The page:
Nevertheless, the lawmen allege that they found a bloody hand-print on the baby’s dress and that blood was found sprayed all over the underside of the dash board in the Chamberleins’ car. The case is reopened and Lindy becomes center of attention in a malicious campaign of slander. Director Schepisi often cuts the trials and tribulations faced by Michael and Linda to the dinner parties, saloons, and card games where the Australian public nonchalantly and repeatedly declares Lindy to be the guilty party. Lindy sees tee-shirts in front of courtroom decorated with words: “The Dingo is Innocent”. Some of the journalists seem to be worse than a baby-killing-dingo, who’d do anything for the sake of sniffing out a story. Even though Lindy is turned into an object of entertainment, she remains resolute, self-contained, and believes that at the end of the courtroom proceedings the truth will set her free.
At one point in the narrative, even Lindy’s lawyers ask her to emote more for the jury, at least to play the role of a grieving mother. Lindy just wants to be the way she is, but the perceived iciness is further claimed as the proof of her guiltiness. Michael reacts in a different manner from Lindy. Being a sensitive man, Michael buckles under the pressure. He’s assumed as the ‘weak’ accomplice to the ‘evil’ woman. Those who have never heard of Lindy’s story would be shocked by the verdict passed by the jury. She was found guilty and sentenced to life imprisonment. After serving three-and-a-half years behind bars, a crucial piece of evidence proved that Lindy was innocent. An appeals court eventually overturned her conviction and Lindy was released. Lindy’s case is a classic example of miscarriage of justice, all happened because she was deemed guilty in the court of public opinion; an opinion persistently peddled by the ghouls and cutthroats in the media.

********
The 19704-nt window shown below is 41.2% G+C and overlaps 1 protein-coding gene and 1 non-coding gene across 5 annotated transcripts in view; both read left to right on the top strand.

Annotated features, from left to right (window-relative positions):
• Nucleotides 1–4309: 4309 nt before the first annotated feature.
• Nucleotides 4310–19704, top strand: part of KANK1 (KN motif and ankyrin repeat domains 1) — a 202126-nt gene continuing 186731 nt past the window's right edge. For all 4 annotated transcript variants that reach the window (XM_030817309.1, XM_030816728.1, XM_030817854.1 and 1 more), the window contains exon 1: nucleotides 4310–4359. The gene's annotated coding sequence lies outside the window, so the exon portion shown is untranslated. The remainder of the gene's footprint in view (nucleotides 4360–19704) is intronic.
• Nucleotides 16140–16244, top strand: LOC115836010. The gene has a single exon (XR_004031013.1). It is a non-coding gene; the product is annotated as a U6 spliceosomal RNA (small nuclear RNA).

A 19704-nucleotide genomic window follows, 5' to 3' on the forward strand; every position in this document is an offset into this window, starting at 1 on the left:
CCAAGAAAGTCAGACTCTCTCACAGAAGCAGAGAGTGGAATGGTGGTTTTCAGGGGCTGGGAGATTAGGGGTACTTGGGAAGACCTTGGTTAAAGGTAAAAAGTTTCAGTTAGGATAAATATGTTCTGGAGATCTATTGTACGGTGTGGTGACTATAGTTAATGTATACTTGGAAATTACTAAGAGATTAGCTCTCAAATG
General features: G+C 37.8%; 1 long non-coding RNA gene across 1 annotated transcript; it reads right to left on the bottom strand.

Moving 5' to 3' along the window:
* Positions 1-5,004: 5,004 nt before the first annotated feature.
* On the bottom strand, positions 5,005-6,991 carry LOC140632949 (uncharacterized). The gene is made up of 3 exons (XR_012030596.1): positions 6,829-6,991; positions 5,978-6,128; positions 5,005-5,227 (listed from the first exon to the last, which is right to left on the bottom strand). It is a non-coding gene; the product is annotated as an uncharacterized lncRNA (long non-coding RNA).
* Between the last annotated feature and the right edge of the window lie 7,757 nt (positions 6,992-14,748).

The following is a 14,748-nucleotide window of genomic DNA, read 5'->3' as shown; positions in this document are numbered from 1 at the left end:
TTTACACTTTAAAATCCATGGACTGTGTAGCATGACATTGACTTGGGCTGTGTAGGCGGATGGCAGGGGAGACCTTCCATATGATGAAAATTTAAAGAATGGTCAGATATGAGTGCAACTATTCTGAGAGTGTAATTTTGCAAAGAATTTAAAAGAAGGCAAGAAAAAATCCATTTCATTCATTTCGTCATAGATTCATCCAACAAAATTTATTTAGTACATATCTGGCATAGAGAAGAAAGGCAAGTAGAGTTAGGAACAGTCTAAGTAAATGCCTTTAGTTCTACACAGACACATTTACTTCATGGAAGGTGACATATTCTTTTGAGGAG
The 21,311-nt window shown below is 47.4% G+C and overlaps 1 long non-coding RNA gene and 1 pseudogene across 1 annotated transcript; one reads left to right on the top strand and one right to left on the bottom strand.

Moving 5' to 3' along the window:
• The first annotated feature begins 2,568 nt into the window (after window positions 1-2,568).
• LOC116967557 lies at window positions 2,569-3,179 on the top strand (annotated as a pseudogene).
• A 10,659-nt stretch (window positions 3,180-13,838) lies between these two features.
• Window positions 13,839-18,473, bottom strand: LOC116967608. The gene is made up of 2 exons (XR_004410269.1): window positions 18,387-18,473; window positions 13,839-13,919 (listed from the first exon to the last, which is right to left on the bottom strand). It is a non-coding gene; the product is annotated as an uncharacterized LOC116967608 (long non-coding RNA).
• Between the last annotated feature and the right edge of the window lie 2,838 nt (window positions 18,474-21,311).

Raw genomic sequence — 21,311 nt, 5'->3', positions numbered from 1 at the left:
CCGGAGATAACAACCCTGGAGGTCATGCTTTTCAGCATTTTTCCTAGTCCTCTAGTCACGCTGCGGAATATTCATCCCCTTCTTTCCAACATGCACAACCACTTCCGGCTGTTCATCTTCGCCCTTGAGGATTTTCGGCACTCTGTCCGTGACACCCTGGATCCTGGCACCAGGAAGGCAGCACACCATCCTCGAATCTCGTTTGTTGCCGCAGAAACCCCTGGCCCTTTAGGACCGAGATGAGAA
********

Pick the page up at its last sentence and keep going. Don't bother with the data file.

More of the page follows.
A Cry in the Dark clearly has more relevance in our times as the means for public to pass judgment on any idiosyncratic behavior has become much easier. Although this is the story of Lindy Chamberlein, Fred Schepisi meticulously crafts the story in a manner that it becomes the deeply felt portrait of a very judgmental community (which is universal in nature). The narrative could have used more ambiguity, but by unfolding the events from Lindy’s perspective, Schepisi intricately examines how far a society goes when it deems an individual unlikable. Furthermore, Meryl Streep’s portrayal of Lindy which allows her to be cynical and frigid adds more complexity to the drama. In fact, Schepisi’s decision to not approach Lindy’s tale as a true-crime mystery works pretty well due to Streep’s perfectly composed performance. And gradually, Streep’s Lindy earns our sympathy, not exactly because we ‘like’ her’, but because we believe in her innocence and due to the rage we feel over the press’ witch hunt. It’s interesting to see how the media doesn’t miss a beat when it covers Lindy’s exoneration with the same relish it showed when it was keen to put her behind bars. The things these malevolent beings do for a good story! How they twist a simple truth when exhibiting it in the public realm! And how our own lust for entertainment perceives everything in a binary manner!
Overall, A Cry in the Dark (120 minutes) is an unpretentious and outstanding dramatization of a court-case in which an individual is condemned for not behaving in the ‘right’ way.